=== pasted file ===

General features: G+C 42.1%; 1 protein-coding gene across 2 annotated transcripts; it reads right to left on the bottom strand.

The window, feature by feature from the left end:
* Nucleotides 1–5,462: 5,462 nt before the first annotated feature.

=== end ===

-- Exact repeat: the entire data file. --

General features: G+C 42.1%; 1 protein-coding gene across 2 annotated transcripts; it reads right to left on the bottom strand.

The window, feature by feature from the left end:
* Nucleotides 1–5,462: 5,462 nt before the first annotated feature.